Students listen to a lecturer at Pannasastra University in Phnom Penh.
Two years after graduating from university, Chum Thoeun still didn’t have a job.
The 25-year-old alumnus of the Royal University of Law and Economics said he felt stymied not only by a job market based on personal or family connections with employers, but also by the overly broad education he had received.
Finding himself aimless and ill-prepared for a career, he finally accepted a job as an English teacher.
While Prime Minister Hun Sen was recently boasting of impressive gains in youth employment, university students and labor market insiders were painting a much dimmer picture.
Hun Sen said during a speech last month at the National Institute of Education that 75 percent more graduating students were landing jobs in 2008 than last year, an improvement he attributed to the nation’s political stability.
Meanwhile, Kheng Khemra, deputy director of the labor ministry’s department for vocational training, said two-thirds of graduates this year have found employment.
But the reality, according to Rong Chhun, president of the Cambodian Independent Teachers Association, was that only about ten percent of students were able to enter the job market immediately upon graduating.
The government was failing in its responsibility and needed to do more to cultivate job opportunities for youth, Chhun said.
Pushing for more vocational programs in the universities, in practical fields such as agriculture and commerce, and developing relationships with reputable employers willing to invest in improving the country’s human resources, would be a start, he said.
“Many graduates only find employment in fields unrelated to their study, indicating a mismatch between their higher education provision and labor force needs,” David Ford, a chemistry professor at the Royal University of Phnom Penh (RUPP), wrote in a 2006 article published in the journal International Higher Education entitled “Cambodian Higher Education – Growing Pains.”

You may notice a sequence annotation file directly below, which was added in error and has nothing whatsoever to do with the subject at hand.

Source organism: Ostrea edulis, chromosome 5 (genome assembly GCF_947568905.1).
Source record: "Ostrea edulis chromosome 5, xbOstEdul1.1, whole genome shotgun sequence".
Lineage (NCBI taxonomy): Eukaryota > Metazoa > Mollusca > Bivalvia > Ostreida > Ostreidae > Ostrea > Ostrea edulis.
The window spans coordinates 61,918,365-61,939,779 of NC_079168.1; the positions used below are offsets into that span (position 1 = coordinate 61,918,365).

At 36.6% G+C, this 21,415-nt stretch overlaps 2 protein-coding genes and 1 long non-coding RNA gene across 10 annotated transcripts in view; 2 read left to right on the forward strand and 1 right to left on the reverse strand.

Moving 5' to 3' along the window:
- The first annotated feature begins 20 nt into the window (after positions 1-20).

The mismatch, he said, “has produced an oversupply of poorly trained graduates.”
Independent economics consultant Sok Sina said youth employment has been growing. While it’s much higher than ten percent, he said, it remains only “at between 20 and 30 percent.”
The situation was partly a problem of rising expectations, Sina added.
“In many cases, graduates are unemployed because they have degrees and demand high salaries, but most available jobs have low salaries,” Sina said.
Luise Ahrens, an American nun who arrived in Cambodia in 1991 as a adviser to the education ministry, said students “don’t see themselves starting from the ground floor and working their way up.”
“They study management and think they’ll get jobs as managers,” she said.
Seu Sopheak, a recruitment consultant at HR Inc., said the overwhelming majority of the 25,000 students graduating each year didn’t know how to market themselves to employers and lacked even the most fundamental job search skills, such as resume writing.
Students often ignored important stepping stones to high-end jobs, such as networking while still enrolled in school and pursuing internships. Workplace inexperience was especially damming since many companies required applicants to already have two years experience in the field.
The most glaring gaps in the marketability of unemployed youth were English and computer skills, both of which were essential in today’s technologically and globally oriented work environment, Sopheak said.
Saneth, a fourth-year student in business administration at Pannasastra University of Cambodia, settled for a job as a printing house sales clerk after receiving rejections from the more lucrative businesses and NGOs he had hoped to work for.
“I am concerned about my future,” said Saneth. “I seem to have learned little from school since two years of my education were general studies which didn’t focus on specific skills.”
U Kheng, a fourth-year English major at Build Bright University, said she has received only rejections since her education failed to provide her with the credentials NGOs and sophisticated companies demanded.
“I half blame myself and half my school,” she said. “My school has no discipline. It doesn’t care if students attend class. This makes students lazy, and, after a while, I let myself become lazy.”